Alice Hoffman puts a little bit of magic into her newest book, The World That We Knew (2019). The Holocaust is not usually where writers include fantasy elements, yet France from 1941-1944 is the backdrop for this work of magical realism. “In a world where anything could happen and nothing was impossible” a Golem monster was created. A Golem is a creature created out of mud and brought to life with a Hebrew word written upon it. In The World that We Knew a young girl breaks from tradition and creates a female Golem.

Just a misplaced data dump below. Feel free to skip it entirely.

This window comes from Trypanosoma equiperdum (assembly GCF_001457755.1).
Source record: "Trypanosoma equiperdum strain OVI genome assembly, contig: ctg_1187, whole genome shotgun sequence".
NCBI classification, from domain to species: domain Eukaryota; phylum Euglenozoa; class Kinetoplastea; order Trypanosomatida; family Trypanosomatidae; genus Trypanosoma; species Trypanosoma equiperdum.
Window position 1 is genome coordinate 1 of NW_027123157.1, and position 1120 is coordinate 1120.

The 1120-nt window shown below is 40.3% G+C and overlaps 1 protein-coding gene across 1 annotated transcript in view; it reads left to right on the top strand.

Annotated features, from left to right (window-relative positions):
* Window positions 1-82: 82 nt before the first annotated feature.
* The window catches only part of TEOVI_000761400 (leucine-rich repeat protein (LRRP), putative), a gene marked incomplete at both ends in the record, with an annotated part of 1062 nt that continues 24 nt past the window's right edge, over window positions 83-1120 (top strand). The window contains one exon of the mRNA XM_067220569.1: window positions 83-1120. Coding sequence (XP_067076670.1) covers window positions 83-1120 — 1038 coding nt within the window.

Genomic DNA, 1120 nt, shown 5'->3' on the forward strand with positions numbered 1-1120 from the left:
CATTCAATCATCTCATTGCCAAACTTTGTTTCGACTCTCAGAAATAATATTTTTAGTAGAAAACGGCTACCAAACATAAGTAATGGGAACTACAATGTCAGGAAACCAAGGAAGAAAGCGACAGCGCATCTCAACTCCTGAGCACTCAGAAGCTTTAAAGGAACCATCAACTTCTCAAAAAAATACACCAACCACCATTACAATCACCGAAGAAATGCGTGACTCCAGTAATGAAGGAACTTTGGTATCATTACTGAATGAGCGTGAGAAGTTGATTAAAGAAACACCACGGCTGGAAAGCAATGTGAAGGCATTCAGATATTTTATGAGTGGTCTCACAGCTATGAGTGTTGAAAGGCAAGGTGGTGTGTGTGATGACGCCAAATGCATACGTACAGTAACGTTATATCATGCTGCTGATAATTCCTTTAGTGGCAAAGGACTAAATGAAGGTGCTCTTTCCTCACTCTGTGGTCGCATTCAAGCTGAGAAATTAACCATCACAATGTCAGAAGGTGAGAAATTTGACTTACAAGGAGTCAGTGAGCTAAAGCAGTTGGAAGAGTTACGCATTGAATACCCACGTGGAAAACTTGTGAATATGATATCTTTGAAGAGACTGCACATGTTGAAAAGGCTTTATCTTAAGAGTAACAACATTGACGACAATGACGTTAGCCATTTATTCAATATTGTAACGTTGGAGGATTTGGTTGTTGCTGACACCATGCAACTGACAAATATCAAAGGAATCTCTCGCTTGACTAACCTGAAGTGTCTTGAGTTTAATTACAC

The story has accurate historical details about Nazi occupied France. Only a small part of the book is the story of the Golem and her love affair with a Heron. The fantasy element is the best part of the book, although the plot of Orthodox Jewish sisters trying to escape, secular Jewish brothers trying to resist, and a Christian Housekeeper just trying to stay human is a compelling on it’s own.
In an essay by Hoffman included in the back of the book, she says that Frankenstein by Mary Shelley is based on the Golem from Jewish Folklore. This imagining of the Golem involves feminism, and gets to the very essence of who is human. This is a unique telling of a Holocaust story.